Balmorhea Archive

2010 – Top 9

GoodMorninCaptn - Top 2010 - Have One On Me, Retold, All Is Falling, Church With No Magic, Until The Point Of Hushed Support, Constellations, The Calcination Of Scout Niblett, All Delighted People EP, I See The SignAND HERE FINALLY COME OUR FAVORITE 9 RECORDS OF 2010… MANY OF WHICH ARE NICELY ORCHESTRATED, SOME PURELY INSTRUMENTAL AND A FEW OTHERS WITH NOTABLE VOICES; SOME GREAT ALBUMS TO FALL ASLEEP TO AND A FEW MORE ENERGIZING ONES TO FUEL OUR MORNINGS… HOPEFULLY YOU’LL LIKE THEM AS MUCH AS WE DO; HOPEFULLY WE WON’T REGRET ALL THE RECORDS WHICH WE HAD TO OMIT, OR FORGOT, OR HADN’T HAD THE CHANCE TO LISTEN TO IN TIME… HOPEFULLY 2011 WILL BE FILLED WITH JUST AS MUCH INSPIRING MUSIC. IN THE MEANTIME, DON’T HESITATE TO SHARE (here or there) WHAT YOU HAVE LISTENED TO OVER AND OVER IN 2010.

Sam Amidon - I See The SignSufjan Stevens - All Delighted People EPThe Calcination - Of Scout Niblett

9) SAM AMIDON – “I See The Sign” (Bedroom Community)

Sam marries ageless folk songs to the avant-garde arrangements of label mate Nico Muhly, unveiling unexpected beauty.

8) SUFJAN STEVENS – “All Delighted People EP” (Asthmatic Kitty)

2010 has delighted fans of Sufjan with no less than 2 great new records: the rambling The Age of Adz, and a so-called hour-long “EP”, slightly more focused, but just as grand and luxurious.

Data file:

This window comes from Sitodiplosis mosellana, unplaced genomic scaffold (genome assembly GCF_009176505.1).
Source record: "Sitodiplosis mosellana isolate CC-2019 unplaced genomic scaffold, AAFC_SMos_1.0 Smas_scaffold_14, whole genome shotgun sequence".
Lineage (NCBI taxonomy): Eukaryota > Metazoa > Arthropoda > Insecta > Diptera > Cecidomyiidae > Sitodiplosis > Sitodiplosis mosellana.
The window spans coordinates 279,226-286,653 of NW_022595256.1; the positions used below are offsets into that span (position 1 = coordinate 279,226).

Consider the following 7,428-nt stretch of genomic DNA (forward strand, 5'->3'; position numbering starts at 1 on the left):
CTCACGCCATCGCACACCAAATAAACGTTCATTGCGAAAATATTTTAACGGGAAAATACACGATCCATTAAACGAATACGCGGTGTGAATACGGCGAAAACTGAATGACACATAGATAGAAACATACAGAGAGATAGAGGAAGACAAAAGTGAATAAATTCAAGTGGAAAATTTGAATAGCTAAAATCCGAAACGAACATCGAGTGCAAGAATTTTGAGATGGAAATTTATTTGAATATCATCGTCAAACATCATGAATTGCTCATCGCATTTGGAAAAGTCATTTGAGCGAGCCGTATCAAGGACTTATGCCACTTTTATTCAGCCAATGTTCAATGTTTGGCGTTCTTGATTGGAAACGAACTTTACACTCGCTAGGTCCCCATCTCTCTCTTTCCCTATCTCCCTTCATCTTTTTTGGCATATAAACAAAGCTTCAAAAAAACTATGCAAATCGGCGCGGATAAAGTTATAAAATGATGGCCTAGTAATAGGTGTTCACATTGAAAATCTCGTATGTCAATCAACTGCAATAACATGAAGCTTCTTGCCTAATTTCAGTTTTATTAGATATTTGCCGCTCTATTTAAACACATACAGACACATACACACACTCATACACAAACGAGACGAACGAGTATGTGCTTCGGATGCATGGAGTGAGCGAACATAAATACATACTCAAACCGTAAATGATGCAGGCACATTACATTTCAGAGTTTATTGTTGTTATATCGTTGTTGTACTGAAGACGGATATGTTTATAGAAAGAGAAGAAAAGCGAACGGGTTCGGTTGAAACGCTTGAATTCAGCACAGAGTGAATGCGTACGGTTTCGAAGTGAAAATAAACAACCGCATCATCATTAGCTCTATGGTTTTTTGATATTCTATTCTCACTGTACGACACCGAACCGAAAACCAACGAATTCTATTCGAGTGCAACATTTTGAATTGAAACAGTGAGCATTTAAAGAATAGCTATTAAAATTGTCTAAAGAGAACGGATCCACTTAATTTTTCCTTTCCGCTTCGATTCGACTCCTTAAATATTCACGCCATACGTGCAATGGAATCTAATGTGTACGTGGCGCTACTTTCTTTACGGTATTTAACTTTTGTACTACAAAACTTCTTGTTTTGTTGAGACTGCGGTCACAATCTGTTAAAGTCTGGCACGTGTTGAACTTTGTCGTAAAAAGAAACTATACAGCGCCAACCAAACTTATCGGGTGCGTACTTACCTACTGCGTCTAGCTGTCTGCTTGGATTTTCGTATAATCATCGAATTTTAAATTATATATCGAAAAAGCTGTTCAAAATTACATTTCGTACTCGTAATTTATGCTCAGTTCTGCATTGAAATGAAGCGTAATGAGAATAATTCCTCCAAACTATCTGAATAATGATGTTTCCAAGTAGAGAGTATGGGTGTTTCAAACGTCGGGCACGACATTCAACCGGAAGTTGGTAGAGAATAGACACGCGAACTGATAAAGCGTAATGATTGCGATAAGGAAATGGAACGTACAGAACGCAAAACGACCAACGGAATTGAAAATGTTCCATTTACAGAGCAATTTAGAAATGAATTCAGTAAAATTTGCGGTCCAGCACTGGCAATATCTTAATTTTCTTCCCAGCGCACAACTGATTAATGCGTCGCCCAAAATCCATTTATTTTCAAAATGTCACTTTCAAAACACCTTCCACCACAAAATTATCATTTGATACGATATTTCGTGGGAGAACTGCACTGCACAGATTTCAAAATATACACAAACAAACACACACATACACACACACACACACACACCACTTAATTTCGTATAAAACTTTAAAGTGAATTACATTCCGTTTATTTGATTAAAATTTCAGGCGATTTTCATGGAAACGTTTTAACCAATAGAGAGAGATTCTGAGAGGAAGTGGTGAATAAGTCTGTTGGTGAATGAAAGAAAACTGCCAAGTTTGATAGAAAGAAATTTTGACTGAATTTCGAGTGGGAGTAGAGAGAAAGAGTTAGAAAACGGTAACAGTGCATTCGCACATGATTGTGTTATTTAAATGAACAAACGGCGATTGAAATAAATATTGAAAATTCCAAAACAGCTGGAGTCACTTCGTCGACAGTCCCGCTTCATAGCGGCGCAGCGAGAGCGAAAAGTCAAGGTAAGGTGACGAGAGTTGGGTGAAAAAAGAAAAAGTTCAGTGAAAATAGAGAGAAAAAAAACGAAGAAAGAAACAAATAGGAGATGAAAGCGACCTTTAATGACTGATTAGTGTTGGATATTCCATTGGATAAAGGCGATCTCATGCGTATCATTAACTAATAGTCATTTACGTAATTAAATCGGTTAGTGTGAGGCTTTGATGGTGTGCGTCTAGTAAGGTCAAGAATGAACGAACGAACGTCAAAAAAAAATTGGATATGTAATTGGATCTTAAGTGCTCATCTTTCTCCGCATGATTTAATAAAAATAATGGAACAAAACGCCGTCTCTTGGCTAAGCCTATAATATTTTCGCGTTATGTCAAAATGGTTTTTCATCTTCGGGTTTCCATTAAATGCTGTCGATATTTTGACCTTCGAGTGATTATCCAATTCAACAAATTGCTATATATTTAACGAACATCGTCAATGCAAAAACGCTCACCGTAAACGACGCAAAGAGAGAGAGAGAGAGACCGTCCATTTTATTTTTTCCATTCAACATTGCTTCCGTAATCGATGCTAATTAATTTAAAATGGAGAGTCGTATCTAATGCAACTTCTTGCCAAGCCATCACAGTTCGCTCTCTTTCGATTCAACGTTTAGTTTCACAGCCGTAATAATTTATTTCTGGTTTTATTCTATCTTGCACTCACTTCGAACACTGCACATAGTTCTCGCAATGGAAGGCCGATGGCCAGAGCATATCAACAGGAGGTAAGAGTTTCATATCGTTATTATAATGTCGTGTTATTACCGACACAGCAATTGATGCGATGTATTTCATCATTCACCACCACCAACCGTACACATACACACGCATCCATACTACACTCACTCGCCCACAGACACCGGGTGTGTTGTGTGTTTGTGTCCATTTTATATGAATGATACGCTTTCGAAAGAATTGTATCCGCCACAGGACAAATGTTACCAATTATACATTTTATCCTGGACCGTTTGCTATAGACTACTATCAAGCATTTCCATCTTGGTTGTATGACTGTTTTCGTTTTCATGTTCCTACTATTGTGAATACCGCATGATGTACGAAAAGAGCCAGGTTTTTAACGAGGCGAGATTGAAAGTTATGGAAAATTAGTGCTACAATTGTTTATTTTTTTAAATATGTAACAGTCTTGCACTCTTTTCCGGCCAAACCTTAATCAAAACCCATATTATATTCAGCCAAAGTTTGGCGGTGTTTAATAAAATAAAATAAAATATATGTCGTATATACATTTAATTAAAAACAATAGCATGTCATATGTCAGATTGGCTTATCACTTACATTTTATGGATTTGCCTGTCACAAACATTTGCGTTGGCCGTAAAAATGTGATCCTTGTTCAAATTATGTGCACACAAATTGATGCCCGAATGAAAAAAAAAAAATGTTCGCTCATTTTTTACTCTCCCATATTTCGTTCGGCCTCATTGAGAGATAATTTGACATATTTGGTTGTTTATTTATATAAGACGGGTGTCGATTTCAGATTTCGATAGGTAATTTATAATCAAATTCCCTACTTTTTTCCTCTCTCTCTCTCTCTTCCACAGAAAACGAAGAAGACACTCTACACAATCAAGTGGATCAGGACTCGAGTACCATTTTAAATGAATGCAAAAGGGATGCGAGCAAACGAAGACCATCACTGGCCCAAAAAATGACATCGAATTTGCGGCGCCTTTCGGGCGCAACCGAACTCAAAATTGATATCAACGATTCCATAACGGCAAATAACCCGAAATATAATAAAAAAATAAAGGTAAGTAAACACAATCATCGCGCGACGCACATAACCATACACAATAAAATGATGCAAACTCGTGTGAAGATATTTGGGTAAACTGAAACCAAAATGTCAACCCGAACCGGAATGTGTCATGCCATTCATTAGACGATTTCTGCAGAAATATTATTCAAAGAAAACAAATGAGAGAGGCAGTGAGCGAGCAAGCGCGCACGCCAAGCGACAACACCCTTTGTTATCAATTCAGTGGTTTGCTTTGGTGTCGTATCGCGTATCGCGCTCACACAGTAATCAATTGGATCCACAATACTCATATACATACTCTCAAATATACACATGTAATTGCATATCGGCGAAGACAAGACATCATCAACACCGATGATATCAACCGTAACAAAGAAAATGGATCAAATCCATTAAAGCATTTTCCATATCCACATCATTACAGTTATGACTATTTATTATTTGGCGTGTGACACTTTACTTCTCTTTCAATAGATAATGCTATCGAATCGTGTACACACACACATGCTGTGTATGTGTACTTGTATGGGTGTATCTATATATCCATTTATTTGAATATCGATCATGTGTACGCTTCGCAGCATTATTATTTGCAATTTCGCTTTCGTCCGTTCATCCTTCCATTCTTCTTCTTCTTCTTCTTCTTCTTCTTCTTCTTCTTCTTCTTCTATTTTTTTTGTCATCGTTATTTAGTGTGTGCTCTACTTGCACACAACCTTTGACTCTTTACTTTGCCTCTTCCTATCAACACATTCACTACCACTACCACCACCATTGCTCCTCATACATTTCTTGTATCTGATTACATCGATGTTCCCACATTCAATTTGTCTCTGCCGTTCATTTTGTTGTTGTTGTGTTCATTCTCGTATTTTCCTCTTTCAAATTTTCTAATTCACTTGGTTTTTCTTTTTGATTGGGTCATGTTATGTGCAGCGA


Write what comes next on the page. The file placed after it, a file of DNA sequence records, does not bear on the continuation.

7) SCOUT NIBLETT – “The Calcination of Scout Niblett” (Drag City)

Raw rock-and-roll songs to burn your heart down.

Listen to title-track “The Calcination Of Scout Niblett“:

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Read our review of The Calcination of Scout Niblett.

Balmorhea -ConstellationsGreg Haines - Until The Point Of Hushed SupportPVT - Church With No Magic6) BALMORHEA – “Constellations” (Western Vinyl)

Balmorhea’s compositions got more subtle, welcoming doses of pleasurable silence, and we’ve enjoyed this gentle evolution a lot.

Listen to “Bowsprit“, from “Constellations“:

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5) GREG HAINES – “Until the Point of Hushed Support” (Sonic Pieces)

Strings, church organ, piano, percussions and electronics turn into black magic in the hands of the young and gifted English composer.

Marc’s Descent by Greg Haines

Listen to Until The Point Of Hushed Support on Spotify.

4) PVT – “Church With No Magic” (Warp)

Although the addition of vocals to the Australian trio’s formula may have puzzled a few early fans, it has instilled a touch of immediacy to their music which more than made up for the lost vowels in the band’s name. “Pivot – vowels + vocals = PVT” may have been a winning equation indeed.

PVT – “Window“, directed by Clemens Habicht

Listen to Church With No Magic on Spotify.

James Blackshaw - All Is FallingNest - RetoldJoanna Newsom - Have One On Me3) JAMES BLACKSHAW – “All is Falling” (Young God Records)

Inspired with his new 12-string electric guitar, James Blackshaw has built a more orchestrated suite, which spins and spins, and speaks and sticks to our inner self.

Listen to “Part 7 (edit)“, from “All Is Falling“:

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Listen to All Is Falling on Spotify.